- Sleuth of Baker Street: Merchant of Menace, October 2015

“This novel is a sequel to 47 Sorrows, in which Lavinia’s husband is also the villain. It is well researched and provides a reliable picture of Toronto and of medical practice in the mid-nineteenth century. Most places and some of the characters are “real.”
The references to anatomical pursuits are also credible and reflect the avid medical preoccupation of the time. The impoverished social conditions of Luke’s patients clearly affect their health, and an outbreak of typhoid preoccupies him in his pre-germ theory world: why do some families get it and others do not?
Beyond the central mystery, Luke’s homosexuality is perhaps the most intriguing part of this story. It gently evokes the painful dilemma of a young, accomplished person whose natural leanings oppose everything that he has been taught and whose longing to express them could ruin his entire life. He loves his father but makes assumptions about how he would react to revelations about himself and his lack of religious faith. Yet he finds sympathy and support in surprising places, challenging our views of nineteenth century attitudes. In that sense, his conflict and vulnerability replicate the social risks still prevalent today.”
-NYU School of Medicine, LitMed Database

47 Sorrowscov

47 Sorrows- Thaddeus Lewis mystery # 3

The bloated corpse of a man dressed in women’s clothing washes up on the shore of Lake Ontario near Thaddeus Lewis’s home. Nothing is found on the body except a small scrap of green ribbon.

It’s 1847 - “Black ’47”- and 100,000 Irish immigrants are fleeing to Canada to escape starvation. The emigrants bring with them the dreaded “ship’s fever”, and soon Canadian ports are overflowing with the sick and dying.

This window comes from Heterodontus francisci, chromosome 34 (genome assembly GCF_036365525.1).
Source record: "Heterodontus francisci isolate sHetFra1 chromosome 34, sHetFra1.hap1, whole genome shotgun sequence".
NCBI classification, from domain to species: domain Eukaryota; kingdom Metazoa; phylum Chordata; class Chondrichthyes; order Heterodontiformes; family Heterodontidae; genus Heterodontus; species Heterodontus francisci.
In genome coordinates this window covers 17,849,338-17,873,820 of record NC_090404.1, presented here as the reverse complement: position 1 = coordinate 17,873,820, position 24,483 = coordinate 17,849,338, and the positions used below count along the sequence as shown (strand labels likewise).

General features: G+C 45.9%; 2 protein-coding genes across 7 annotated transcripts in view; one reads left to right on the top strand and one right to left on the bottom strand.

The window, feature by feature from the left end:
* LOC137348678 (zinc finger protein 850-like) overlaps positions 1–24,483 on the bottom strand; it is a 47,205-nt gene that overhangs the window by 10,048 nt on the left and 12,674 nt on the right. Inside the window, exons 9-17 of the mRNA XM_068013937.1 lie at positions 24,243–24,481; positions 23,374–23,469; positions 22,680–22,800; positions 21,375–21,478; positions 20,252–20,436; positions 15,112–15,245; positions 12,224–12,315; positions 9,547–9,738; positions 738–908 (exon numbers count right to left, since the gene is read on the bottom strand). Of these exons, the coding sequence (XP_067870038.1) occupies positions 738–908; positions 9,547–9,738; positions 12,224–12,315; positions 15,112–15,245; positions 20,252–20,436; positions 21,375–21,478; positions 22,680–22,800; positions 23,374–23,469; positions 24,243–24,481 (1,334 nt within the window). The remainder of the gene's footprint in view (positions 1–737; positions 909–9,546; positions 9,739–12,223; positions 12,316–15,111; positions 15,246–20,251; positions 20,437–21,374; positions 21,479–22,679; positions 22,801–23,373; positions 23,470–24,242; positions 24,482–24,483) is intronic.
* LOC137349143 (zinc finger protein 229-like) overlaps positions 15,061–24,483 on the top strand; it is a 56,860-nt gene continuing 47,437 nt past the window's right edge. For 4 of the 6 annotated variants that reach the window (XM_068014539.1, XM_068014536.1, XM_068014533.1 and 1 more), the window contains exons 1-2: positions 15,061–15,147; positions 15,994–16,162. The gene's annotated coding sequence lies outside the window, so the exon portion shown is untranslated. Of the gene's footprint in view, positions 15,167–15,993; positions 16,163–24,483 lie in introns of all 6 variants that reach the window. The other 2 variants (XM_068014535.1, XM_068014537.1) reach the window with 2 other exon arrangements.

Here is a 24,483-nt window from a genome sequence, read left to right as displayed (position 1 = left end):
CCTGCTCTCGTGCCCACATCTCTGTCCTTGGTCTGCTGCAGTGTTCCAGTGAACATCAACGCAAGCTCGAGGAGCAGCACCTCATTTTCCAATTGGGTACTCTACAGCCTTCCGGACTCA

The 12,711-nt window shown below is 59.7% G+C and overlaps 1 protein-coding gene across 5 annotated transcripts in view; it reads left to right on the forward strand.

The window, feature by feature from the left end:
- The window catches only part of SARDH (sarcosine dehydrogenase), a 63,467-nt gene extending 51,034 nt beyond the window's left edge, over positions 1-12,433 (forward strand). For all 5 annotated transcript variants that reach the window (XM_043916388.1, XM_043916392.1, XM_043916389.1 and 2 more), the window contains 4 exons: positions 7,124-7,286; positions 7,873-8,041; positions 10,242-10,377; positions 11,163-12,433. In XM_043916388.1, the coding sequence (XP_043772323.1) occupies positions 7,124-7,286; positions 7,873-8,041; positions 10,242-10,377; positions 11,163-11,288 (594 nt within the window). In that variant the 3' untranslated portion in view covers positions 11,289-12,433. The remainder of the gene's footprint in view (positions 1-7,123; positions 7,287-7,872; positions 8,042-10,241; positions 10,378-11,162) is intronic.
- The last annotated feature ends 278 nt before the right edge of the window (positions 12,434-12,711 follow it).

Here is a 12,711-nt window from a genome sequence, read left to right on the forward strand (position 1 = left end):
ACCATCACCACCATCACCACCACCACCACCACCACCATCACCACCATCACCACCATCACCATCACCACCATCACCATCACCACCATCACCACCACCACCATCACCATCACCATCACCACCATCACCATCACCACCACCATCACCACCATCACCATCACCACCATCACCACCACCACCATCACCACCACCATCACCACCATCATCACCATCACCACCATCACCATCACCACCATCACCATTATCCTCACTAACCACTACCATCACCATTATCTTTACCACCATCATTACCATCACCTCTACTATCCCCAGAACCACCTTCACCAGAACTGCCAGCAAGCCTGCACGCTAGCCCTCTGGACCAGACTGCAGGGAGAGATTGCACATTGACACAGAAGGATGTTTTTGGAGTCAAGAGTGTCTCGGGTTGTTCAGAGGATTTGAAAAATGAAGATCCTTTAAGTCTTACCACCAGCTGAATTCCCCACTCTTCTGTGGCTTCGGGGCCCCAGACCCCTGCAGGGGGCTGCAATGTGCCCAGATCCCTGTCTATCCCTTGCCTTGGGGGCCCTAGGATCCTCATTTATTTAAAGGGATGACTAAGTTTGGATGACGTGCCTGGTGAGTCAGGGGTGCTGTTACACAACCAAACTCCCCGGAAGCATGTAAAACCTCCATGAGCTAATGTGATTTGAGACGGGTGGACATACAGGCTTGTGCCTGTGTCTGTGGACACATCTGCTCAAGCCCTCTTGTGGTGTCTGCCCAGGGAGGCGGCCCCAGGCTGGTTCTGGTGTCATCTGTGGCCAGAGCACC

Lewis’s youngest son, Luke, volunteers in the dreaded fever sheds. He finds a green ribbon in the lifeless hand of a patient named John Porter. Luke uncovers a tale of enmity that began in Ireland, and enlists Thaddeus’s aid in trying to discover what happened. Their search leads them to the heart of the criminal underworld of Toronto, where the final acts of vengeance play out against the tragedy occurring in the fever sheds.

“47 Sorrows”
A Thaddeus Lewis Mystery
Dundurn Press
ISBN 978-1-4597-0928-7

Praise for “47 Sorrows”

“Kellough embraces the history of her native Ontario, accepting the ugly facts along with the laudable ambitions of a few to improve a society divided by superstition, class and religion, a society that punished victims and rewarded exploiters. While Kellough takes some liberties with the actual history of Thaddeus Lewis to facilitate her tale, in grander matters she paints an accurately unsentimental picture of Victorian-era Ontario in a time of plague and disaster, eschewing narrative convenience for historical verisimilitude.”
-Publishers Weekly

"Kellough competently transports the reader back to the days when transport between Southern Ontario towns was tedious, communication was worse, and the suffering Irish were struggling to make a place for themselves in 19th-century Canada."
-Historical Novel Review, May 2014